Raymond Felton Must Get Majority of Playing Time over Jason Kidd for NY Knicks
Just when it seemed that Jeremy Lin was surely going to return to the New York Knicks as the starting point guard with Jason Kidd as his mentor and backup, team management made another one of its infamous weird decisions.
As a result, Lin is now on the Houston Rockets and the Knicks already have a point guard controversy long before the season tips off, with Raymond Felton and Kidd expected to battle for the starting job.
Though Kidd is more experienced and a better leader on the floor than his younger counterpart, the facts are still simple. Raymond Felton must be the No. 1 point guard on the depth chart at all times.
Now, the case for Felton isn't exactly strong. This is a man who is coming off of one of the worst seasons of his career, having averaged a career worst 11.4 points per game for the Portland Trail Blazers last year, and also admitted to being out of shape for most of the 2011-2012 campaign.
Seeing as how the Knicks are a team whose success depends on consistency and stability, starting Felton at the point seems like a disaster just waiting to happen.
Yet, while Felton may have his flaws, let's not forget one key factor. He knows the New York fans far better than Kidd. The former North Carolina Tar Heel spent half a season playing for the Knicks just two years ago, averaging 17.1 points and nine assists per game before being sent to the Denver Nuggets as part of the large package for Carmelo Anthony.
Yes, he may not average as many points in Mike Woodson's isolation system, but the fact remains that Felton has been a starting point guard for virtually all of his career and at 28-years-old, he is more than capable of putting his bad season behind him and making himself a contender for the NBA's Most Improved Player Award.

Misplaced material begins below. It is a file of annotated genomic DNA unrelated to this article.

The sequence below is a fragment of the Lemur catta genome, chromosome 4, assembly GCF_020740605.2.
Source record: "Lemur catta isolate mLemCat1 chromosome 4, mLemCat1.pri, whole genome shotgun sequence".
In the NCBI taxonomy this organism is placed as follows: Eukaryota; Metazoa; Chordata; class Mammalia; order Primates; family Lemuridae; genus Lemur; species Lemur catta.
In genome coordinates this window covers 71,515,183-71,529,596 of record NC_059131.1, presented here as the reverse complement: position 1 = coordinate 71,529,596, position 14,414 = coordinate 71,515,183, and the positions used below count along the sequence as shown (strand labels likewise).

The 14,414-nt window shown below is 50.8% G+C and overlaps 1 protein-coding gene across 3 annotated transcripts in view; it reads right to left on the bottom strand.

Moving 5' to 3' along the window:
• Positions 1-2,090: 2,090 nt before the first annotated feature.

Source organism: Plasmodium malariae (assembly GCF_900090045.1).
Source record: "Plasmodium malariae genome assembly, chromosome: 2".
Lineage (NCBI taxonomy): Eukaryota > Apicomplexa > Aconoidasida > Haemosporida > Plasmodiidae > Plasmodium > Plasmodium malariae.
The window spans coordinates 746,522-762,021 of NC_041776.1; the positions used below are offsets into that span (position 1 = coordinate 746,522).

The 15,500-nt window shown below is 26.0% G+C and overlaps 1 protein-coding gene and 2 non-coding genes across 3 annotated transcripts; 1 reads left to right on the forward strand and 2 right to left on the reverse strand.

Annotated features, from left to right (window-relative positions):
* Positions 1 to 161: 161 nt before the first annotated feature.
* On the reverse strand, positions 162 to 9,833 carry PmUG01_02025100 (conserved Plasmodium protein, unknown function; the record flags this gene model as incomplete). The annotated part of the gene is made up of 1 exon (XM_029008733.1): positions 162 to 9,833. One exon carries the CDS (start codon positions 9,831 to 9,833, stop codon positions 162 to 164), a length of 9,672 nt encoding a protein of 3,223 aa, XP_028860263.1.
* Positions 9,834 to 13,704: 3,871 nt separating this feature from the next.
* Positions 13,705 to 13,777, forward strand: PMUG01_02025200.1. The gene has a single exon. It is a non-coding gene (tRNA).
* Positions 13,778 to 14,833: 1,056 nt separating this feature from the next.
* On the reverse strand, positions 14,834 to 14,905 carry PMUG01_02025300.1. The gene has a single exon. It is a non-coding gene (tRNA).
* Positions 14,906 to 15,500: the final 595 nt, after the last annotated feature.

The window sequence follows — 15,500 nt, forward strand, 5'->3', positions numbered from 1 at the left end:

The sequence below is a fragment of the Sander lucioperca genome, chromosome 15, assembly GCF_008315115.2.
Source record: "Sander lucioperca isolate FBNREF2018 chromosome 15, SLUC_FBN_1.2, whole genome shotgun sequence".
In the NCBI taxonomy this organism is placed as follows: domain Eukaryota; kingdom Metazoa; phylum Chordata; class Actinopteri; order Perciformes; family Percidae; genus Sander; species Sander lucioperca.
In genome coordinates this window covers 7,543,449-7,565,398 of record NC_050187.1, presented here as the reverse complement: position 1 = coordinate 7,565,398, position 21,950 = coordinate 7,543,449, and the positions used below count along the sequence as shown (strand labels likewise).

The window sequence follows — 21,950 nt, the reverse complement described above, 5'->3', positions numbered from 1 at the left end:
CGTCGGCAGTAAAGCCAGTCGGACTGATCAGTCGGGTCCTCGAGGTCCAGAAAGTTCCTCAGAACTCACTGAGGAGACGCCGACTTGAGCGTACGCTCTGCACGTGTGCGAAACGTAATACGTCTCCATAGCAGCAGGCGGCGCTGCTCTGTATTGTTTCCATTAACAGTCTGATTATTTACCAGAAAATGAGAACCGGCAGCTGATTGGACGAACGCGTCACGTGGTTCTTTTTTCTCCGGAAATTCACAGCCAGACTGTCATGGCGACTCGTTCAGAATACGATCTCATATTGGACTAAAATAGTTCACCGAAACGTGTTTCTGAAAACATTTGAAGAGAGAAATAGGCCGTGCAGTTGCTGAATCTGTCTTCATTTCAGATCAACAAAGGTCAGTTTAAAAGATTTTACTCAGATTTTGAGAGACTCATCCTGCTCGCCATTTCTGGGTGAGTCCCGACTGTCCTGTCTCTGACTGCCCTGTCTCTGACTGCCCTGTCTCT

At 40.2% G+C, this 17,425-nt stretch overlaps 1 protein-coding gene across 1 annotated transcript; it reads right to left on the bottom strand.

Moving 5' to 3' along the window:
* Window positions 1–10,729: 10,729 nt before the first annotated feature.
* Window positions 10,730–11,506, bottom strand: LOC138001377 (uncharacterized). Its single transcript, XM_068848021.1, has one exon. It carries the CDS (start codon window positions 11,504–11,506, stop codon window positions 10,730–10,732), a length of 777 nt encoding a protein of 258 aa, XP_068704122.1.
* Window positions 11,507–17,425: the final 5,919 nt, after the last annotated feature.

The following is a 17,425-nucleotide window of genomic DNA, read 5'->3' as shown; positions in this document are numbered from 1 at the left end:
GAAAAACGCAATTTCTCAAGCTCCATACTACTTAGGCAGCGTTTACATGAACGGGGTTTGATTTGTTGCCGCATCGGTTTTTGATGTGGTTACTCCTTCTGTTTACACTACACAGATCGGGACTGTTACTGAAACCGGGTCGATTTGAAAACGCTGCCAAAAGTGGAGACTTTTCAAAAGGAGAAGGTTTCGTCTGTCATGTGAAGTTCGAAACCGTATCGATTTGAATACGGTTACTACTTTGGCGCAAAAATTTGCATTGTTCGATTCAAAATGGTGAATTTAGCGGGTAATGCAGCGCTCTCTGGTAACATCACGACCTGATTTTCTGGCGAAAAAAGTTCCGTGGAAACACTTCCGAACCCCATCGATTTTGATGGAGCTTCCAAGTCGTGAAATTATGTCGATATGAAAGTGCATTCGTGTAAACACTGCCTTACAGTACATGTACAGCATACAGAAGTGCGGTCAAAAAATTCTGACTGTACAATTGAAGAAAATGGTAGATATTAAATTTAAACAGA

Kidd, on the other hand, doesn't have as much potential in Woodson's system. He's nearing the twilight of his NBA career at 39 years old and is no longer the triple-double threat he was in his younger days.
At this point, while he can still do a decent job of finding the open man, he can no longer drive hard to the basket and the only reliable skill he still has is his three-point shooting, having shot 35 percent from long range for his career.
That being said, giving Kidd more minutes than Felton would turn the latter into a backup point guard whose numbers will indicate underachieving. The only way to get the best out of Felton is to let him play and given how Kidd averaged just 6.2 points and 5.5 assists while shooting a less-than average 36 percent from the field in 28.7 minutes per game last season, the choice should be obvious as to who should start.
That isn't to say that Jason Kidd will be a waste of space on the Knicks' bench. He is still one of the best leaders in the game today and will do wonders in that department for New York, as a positive voice in the locker room is needed to unite everyone.
In a sense, he should pass the torch to Felton and be a willing backup whose primary role is that of a teacher/mentor, as youngsters like Iman Shumpert could surely use some guidance in the development of their game.
This will let Felton do what he does best: run an offense. His 6.7 assists per game may not seem like much, but keep in mind that he has spent most of his career in a conservative system. The man's job is to find the go-to guy or the one with the hot hand, not run the pick-and-roll possession after possession and rack up the assists.
If you think about it, Woodson's system is perfect for him as he can drive to the basket well and also play good defense, just as Lin did when playing under the then-interim coach.
As a result, if the Knicks are to contend this season, it is absolutely critical that the younger Felton be the leader on the floor rather than the elder Kidd.
Giving Kidd more minutes would just be another bad decision and seeing as how the fans have been suffering for over a decade, it's time to give them a starting lineup through which they can feel hope. In this case, that lineup is one with Felton.
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